I’ve had the BT Home Hub 5 for a few months now, and it keeps restarting and generally acting like a cut-price pile o’ shite. So, in an effort to monitor its shitey-ness, I figured that my home server could extract the uptime and the traffic usage every x minutes.
The HH5 is – on paper – a great little router especially as it has an Infinity modem built in meaning you can do away with the separate OpenReach white box. You can’t mount it on the wall which is annoying, and the feet are fairly useless at keeping it from toppling over, but it does output both 2.4 and 5Ghz wireless networks. One of its big downside, at least for myself, is the lack of any way of scripted monitoring (e.g. SNMP).
I’ve tried my hand – literally – at quadcopters, submarines, and RC buggies, and now its time to make a tank. Hmmm, I guess more of a tracked box but we’ll call it a tank.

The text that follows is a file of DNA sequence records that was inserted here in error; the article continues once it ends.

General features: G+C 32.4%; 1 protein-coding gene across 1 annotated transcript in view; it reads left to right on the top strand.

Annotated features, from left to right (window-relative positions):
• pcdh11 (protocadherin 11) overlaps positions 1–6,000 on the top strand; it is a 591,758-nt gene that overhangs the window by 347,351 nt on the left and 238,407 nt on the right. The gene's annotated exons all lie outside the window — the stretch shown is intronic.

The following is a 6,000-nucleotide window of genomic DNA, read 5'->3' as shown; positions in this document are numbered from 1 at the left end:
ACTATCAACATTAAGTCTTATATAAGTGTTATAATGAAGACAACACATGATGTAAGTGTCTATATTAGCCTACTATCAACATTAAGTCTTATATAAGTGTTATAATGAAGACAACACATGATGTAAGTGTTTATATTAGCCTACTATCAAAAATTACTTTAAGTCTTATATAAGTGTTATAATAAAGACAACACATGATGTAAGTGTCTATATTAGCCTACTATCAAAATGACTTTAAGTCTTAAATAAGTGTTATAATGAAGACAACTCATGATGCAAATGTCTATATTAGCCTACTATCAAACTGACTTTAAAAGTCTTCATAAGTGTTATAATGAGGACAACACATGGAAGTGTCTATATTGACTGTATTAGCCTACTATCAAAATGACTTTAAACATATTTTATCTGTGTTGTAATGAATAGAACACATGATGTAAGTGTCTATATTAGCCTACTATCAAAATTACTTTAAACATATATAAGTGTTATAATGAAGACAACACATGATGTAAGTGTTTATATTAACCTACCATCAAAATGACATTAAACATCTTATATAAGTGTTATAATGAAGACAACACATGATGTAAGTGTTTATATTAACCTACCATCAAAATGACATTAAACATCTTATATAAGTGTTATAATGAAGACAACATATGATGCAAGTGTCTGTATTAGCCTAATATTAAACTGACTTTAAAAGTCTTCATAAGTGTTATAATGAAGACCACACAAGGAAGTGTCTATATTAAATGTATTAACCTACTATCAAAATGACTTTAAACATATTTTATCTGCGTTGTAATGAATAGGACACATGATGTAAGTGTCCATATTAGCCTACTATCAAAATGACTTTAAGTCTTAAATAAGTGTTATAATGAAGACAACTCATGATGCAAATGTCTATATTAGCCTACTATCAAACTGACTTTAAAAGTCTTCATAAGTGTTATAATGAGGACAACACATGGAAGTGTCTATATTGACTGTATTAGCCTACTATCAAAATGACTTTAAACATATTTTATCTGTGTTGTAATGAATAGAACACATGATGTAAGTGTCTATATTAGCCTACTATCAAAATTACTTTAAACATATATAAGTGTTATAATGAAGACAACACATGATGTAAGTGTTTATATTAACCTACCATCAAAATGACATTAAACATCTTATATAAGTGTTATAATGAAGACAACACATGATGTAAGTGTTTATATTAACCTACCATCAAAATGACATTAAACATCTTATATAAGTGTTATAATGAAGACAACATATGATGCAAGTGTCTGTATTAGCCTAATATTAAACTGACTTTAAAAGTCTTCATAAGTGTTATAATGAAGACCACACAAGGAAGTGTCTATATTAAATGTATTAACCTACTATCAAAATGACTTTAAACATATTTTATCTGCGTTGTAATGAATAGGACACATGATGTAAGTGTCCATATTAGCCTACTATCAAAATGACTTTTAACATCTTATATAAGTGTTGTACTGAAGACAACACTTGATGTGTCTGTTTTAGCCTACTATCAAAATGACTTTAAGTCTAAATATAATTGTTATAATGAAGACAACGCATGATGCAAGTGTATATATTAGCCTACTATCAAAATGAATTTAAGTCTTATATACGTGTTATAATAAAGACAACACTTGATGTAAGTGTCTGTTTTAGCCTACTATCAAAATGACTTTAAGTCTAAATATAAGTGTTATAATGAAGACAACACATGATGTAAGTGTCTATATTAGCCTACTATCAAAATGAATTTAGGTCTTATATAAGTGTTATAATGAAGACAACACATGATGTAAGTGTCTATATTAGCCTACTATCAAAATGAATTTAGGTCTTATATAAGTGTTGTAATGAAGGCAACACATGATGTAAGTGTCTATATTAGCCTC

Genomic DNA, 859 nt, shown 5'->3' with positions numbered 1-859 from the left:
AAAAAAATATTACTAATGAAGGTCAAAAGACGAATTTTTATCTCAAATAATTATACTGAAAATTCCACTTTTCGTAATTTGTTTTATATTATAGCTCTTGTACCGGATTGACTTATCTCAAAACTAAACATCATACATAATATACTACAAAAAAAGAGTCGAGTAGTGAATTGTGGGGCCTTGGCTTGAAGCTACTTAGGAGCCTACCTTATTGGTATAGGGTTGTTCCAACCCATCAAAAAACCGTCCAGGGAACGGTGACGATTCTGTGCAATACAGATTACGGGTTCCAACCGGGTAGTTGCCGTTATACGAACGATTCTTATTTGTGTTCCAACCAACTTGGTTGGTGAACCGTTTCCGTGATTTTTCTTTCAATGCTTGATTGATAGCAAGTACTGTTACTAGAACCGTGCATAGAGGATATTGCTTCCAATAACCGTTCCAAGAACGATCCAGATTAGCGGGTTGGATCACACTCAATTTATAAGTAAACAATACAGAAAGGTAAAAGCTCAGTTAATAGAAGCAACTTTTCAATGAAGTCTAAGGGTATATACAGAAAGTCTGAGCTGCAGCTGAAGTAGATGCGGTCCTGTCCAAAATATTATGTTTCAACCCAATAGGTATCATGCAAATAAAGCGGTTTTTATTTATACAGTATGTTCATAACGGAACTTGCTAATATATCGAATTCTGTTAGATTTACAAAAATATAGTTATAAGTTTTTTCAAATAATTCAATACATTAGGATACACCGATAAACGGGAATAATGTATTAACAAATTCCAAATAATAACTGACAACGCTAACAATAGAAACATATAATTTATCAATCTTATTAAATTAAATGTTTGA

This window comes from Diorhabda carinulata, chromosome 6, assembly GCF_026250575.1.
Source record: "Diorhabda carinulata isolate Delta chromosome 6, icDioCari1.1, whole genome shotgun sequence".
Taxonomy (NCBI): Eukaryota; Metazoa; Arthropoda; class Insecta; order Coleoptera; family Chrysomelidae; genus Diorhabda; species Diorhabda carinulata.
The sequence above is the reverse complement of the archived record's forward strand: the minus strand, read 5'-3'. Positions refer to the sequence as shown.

While searching for information on the subject, I ran across a website describing how he had made the treads out of bike chain and acrylic, the motors were ripped from cordless drills, and the chassis was essentially adult Meccano. All of this looks to be within the realm of possibility, and has the potential for being massively over-engineered – the best way to engineer.
For my tank project, I’ll be sending parameters over radio to control the motors so the data packets should be checked to see if they’re valid or if the transmission was corrupted. This is a widely used concept in computing – almost every transaction comes with a checksum which lets you know whether the data that was sent is the same data that you received. If you’ve ever seen a cyclic redundancy check error on older versions of Windows, you’ve seen a bad checksum; the hard drive transmitted something that the operating system checked and found it wasn’t correct.
Looks like someone has beaten me to it, and created something much better. Here is an implementation which uses the built-in CRC module on the Teensy 3 to improve CRC calculation speed, and also creates 32 bit checksums.